Prince Ned Nwoko is a lawyer, politician and humanitarian. He is at present preoccupied with his pet project: malaria-free continent. In this interview with Isioma Madike, Nwoko spoke about his excitement over the newly approved malaria vaccine by the World Health Organisation (WHO), and his Malaria Eradication Project’s journey thus far. Excerpts…
Prince Ned Nwoko Foundation has been in the forefront of the malaria eradication project, what inspired this thinking?
The disposition of Prince Ned Nwoko Foundation (PNNF) in caring for humanity propelled us two years ago to pick up the gauntlet and confront one of Africa’s and humanity’s biggest health and socio-economic challenges-malaria.
On December 18, 2019 in Abuja, Nigeria’s capital, we formally unveiled the Prince Ned Nwoko Foundation Malaria Eradication in Africa Project (PNNF-MEAP) with the aim of working and collaborating with appropriate multilateral agencies, organisations, companies, governments and individuals to achieve a malaria-free Nigeria and Africa by extension in less than a decade.
We were and remain particularly concerned that Africa with the largest population of poor people in the world is the most affected continent by malaria coupled with the fact that Nigeria is the worst affected country in the world.
Why Africa, are there no other continents where malaria is an issue?
Statistics by the World Health Organisation (WHO) shows that in 2019, the African region accounted f o r 94 per cent of all malaria cases and deaths worldwide. During the period, six African countries accounted for approximately half of all malaria deaths globally.
These are Nigeria (24%), the Democratic Republic of the Congo (11%), United Republic of Tanzania (5%), Burkina Faso (4%), Mozambique (4%) and Niger (4%).
The 2019 World Malaria Report rates Nigeria as the country with the highest number of annual global malaria cases (25 % of 229 m i l l i o n world malaria cases). Nigeria also accounted for the highest number of deaths (24 %) of 409,000 worldwide yearly malaria deaths.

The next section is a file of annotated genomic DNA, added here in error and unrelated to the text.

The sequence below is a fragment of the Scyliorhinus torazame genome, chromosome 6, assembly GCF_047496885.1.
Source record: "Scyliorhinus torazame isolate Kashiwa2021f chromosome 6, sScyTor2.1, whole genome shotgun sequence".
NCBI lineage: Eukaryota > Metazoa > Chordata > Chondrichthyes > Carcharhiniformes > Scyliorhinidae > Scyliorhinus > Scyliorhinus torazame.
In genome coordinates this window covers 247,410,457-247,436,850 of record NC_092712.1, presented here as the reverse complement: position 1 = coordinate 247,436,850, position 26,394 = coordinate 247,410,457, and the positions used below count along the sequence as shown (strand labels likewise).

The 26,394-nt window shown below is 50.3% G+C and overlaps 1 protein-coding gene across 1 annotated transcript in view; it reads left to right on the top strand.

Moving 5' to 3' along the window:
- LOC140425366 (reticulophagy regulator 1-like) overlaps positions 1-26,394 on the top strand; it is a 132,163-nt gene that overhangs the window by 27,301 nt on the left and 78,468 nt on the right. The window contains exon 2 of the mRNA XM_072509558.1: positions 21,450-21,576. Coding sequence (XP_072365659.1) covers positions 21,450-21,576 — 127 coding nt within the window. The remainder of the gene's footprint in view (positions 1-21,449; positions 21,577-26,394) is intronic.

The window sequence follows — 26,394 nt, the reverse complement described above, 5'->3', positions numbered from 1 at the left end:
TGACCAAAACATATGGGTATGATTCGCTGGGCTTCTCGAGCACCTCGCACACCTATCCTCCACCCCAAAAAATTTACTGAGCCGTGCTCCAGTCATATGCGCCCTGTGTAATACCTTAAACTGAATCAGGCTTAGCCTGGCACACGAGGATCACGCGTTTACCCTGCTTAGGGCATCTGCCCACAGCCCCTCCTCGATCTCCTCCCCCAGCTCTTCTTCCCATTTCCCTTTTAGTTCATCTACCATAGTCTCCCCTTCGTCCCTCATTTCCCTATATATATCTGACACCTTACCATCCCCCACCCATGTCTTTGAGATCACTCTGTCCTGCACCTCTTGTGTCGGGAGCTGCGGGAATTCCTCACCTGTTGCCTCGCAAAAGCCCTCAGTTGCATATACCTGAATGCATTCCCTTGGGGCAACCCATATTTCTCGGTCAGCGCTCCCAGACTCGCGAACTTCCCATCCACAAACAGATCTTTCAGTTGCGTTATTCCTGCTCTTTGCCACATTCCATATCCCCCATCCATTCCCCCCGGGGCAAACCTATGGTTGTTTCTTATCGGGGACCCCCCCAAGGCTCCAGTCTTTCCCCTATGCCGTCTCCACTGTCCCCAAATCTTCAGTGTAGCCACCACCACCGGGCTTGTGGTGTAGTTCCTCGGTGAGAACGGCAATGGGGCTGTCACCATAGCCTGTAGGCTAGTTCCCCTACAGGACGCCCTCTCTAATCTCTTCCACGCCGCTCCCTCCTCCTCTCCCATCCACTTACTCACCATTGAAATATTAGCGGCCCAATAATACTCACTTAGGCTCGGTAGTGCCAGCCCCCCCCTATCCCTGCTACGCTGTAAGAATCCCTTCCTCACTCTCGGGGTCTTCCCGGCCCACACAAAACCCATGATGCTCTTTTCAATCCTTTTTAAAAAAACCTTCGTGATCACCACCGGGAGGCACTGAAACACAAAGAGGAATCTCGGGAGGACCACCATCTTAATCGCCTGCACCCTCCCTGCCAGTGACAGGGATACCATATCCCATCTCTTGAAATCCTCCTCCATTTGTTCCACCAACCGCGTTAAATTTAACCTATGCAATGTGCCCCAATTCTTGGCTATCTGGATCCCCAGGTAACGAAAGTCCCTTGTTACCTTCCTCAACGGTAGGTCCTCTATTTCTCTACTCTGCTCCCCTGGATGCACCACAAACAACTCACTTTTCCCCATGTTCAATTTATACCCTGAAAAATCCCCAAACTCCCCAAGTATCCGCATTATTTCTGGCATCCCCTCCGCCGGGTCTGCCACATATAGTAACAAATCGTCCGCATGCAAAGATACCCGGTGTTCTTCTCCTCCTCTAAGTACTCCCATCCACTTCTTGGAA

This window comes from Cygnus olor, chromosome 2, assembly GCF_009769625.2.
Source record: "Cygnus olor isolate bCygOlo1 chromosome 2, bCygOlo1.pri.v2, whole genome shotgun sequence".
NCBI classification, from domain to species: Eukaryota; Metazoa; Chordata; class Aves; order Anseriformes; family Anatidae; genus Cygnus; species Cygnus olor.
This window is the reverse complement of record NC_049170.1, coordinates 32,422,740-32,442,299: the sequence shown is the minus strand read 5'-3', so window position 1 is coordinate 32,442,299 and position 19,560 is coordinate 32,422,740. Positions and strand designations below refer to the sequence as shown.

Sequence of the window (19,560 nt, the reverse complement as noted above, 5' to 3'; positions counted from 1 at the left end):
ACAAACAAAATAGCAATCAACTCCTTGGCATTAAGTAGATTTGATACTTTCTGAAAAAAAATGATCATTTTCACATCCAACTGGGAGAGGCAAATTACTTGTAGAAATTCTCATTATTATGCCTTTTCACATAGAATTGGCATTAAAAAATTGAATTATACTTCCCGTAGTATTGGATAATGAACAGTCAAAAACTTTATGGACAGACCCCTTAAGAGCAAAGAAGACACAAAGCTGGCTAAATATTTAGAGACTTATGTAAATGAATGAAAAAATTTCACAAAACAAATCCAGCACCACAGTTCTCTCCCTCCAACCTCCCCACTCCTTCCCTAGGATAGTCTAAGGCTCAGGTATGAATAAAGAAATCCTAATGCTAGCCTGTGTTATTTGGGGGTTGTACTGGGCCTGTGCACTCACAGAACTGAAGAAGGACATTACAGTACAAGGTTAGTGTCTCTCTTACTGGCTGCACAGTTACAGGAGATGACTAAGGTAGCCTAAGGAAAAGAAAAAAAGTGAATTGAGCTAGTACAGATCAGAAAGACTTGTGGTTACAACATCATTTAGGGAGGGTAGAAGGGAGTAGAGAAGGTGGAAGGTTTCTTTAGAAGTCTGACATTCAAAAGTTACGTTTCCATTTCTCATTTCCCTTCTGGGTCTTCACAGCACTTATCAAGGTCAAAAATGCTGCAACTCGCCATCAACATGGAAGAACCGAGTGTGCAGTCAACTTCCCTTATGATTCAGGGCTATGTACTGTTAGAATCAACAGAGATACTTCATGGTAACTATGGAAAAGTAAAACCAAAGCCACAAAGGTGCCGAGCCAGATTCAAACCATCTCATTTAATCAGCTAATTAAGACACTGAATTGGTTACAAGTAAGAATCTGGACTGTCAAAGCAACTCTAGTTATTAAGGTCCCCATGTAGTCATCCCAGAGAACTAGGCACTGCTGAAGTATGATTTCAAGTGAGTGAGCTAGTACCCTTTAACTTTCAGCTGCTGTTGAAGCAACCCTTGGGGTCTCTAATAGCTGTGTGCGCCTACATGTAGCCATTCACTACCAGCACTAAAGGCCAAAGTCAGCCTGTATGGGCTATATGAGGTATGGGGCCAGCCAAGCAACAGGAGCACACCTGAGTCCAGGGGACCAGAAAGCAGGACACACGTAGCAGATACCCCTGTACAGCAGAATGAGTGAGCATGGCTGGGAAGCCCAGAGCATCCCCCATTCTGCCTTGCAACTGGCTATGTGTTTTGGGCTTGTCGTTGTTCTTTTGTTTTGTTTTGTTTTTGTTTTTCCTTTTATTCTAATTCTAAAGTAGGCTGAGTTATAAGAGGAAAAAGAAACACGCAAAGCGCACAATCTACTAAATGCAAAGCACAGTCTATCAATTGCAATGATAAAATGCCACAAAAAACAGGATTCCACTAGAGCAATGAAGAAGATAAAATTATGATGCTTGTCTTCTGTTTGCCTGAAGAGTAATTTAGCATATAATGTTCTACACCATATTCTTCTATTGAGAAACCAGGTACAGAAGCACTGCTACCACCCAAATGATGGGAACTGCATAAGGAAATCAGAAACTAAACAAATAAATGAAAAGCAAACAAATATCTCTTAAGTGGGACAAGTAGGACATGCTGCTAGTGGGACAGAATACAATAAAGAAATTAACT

Africa’s most populous country had indeed occupied that unenviable position for several successive decades and malaria is transmitted all over the country while over 70 per cent of her population resides in high transmission areas.
Which area would you say the malaria eradication project’s cardinal delivery plans cover?
Global direct costs of malaria annually through illness, treatment, premature deaths etc have been estimated to be far above US$10 billion while the cost in lost economic growth is several fold more.
In the malaria eradication project, our Foundation’s cardinal delivery plans cover supporting or investing in development of anti-malaria vaccine, environmental sanitation, Indoor Residual Spray and Fumigation. Any result thus far? We are delighted that the Foundation’s Malaria Eradication Project has yielded yet another desired dividend with the recent approval of RTSS malaria vaccine implementation in endemic countries by the WHO.
We are equally happy with the approval by the Honourable Minister of Health of the vaccine’s implementation in Nigeria, based on the submission of the proposal by the Prince Ned Nwoko Foundation’s Malaria Eradication in Africa Project (PNNF MEAP).
It is noteworthy that PNNF MEAP pioneered the campaign for eradication of malaria in Africa. The United Nations (UN) and the WHO, having noticed the Foundation’s determination, agreed to collaborate with us in the quest to eradicate malaria from Nigeria and Africa.
The approach to the vaccine breakthrough was facilitated via deliberate actions, engagements and collaboration by the PNNF.
On Wednesday, December 18, 2019, the PNNF formally began the bold journey towards a malaria-free Nigeria and Africa when I addressed a world press conference in Abuja to unveil the malaria eradication in Africa project.
What followed after that?
That was followed with my strategic expedition to the world’s coldest continent, Antarctica and the South Pole between 8th and 15th January 2020. By that expedition, I made history by becoming the first black African to reach the South Pole in Antarctica and hoisted the Nigerian flag there, calling for malaria eradication in Africa.
During the expedition, I also held valuable discussion with a group of scientists in the Antarctic Research Based Stations on the quest to fumigate Africa and develop a reliable malaria vaccine.